Even as I write this and even as the Karnataka High Court continues to livestream the Udupi hijab case, the “case” itself has proceeded along familiar lines on the ground across India. The ante of Islamic aggression has been upped in an alarming fashion, unsurprisingly, in Murshidabad, West Bengal. TMC MLA Manirul Islam has thundered that “hijab shall remain till Qayamat”, and variants thereof. But more on that later.
Past tense, future tense
We concluded the previous part of this series with a note that history is an invaluable, indispensable and inevitable guide to understand the UCC issue by trying to grasp the real nature of a complex superstructure made of interconnected threads. Two such important threads include: (1) the historical journey of Hindu laws; and (2) the history of the practical application of Islamic law since Muslim rule dominated India for over five centuries.
The all-encompassing term that encapsulates Hindu law both in spirit and application is dharma, a term derived from the root dhr meaning “to uphold,” “to sustain,” “to nurture,” etc. There is an oceanic treasure of literature spread over at least two millennia that demonstrates how Dharma translated in the practical realm of law. Dharma was the touchstone of political or state policy, deciding justice, giving direction and order to society and regulating the conduct of the individual. Dharma was also the source from which the ruler derived his power as a political head and judicial supremo (akin to the Chief Justice of the Supreme Court in contemporary parlance).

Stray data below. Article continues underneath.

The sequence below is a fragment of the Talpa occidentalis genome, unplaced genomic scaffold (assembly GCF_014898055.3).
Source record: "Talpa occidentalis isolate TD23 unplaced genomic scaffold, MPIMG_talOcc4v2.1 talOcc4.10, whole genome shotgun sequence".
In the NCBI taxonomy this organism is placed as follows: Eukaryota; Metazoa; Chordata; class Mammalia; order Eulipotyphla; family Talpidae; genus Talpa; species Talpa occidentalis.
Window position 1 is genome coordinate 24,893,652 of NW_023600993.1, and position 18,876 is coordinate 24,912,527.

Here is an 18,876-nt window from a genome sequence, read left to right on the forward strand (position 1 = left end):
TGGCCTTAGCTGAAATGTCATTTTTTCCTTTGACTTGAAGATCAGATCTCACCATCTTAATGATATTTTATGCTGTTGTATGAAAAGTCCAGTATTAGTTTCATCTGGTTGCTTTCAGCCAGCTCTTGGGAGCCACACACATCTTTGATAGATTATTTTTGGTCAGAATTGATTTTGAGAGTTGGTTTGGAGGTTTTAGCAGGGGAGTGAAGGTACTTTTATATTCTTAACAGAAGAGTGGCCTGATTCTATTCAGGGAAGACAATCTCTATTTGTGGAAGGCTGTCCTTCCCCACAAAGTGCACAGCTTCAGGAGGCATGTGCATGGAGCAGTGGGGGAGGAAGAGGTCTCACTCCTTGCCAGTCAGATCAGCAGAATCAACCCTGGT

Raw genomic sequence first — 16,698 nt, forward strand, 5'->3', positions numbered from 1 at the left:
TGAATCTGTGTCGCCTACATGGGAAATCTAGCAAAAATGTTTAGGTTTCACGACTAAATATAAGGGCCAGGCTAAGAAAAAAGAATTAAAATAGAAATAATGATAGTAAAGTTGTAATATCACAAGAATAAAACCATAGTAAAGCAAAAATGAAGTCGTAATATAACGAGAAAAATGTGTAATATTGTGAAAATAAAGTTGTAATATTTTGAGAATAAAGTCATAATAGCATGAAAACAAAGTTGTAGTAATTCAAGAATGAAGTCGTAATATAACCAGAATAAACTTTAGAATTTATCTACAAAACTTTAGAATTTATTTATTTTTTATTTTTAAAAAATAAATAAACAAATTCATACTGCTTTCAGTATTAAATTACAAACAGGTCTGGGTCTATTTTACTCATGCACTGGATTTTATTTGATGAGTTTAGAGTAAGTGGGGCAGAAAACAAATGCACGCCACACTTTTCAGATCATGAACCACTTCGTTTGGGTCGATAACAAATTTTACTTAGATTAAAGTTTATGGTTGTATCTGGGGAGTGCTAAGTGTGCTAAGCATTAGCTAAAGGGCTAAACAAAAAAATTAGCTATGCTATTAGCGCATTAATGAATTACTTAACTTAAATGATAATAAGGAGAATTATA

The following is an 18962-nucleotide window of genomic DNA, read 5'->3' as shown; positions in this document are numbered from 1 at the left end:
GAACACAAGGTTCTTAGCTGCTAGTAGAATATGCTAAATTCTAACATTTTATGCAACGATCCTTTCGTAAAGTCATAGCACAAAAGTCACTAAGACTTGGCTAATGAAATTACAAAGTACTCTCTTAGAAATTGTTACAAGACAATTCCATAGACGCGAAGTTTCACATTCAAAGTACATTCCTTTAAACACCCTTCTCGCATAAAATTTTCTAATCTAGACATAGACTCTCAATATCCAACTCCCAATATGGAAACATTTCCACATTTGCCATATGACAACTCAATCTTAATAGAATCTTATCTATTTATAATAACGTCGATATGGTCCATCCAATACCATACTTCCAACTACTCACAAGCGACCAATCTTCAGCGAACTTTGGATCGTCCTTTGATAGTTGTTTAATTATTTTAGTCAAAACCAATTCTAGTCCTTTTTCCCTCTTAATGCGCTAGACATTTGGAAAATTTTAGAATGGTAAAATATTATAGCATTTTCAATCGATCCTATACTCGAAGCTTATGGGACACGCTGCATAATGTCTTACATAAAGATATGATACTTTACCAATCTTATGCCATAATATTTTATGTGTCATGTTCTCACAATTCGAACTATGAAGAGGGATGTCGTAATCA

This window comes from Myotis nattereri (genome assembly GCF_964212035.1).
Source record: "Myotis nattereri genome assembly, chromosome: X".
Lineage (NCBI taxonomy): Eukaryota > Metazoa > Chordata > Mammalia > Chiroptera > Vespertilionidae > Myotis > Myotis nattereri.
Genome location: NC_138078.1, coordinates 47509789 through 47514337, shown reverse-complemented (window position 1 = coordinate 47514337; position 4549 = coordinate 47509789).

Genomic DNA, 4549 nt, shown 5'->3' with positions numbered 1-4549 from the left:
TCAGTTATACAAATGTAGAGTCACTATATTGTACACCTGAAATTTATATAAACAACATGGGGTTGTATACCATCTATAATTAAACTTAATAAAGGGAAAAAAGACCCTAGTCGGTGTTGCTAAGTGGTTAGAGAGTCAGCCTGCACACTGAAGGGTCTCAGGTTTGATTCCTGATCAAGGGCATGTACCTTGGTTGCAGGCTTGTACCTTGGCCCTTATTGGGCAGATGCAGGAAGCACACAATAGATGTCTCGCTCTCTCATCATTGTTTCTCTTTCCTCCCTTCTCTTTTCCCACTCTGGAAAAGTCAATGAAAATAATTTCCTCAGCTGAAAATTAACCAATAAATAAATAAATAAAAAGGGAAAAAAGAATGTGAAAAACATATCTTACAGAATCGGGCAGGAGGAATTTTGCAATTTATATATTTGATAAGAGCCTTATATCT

PK Telang is now a forgotten name. But in his time, he was a renowned freedom fighter, political philosopher, Theosophist, and educationist. In a brilliant lecture delivered in Thanjavur in October 1917, he provided perhaps one of the best descriptions of this dharma-based political and legal system.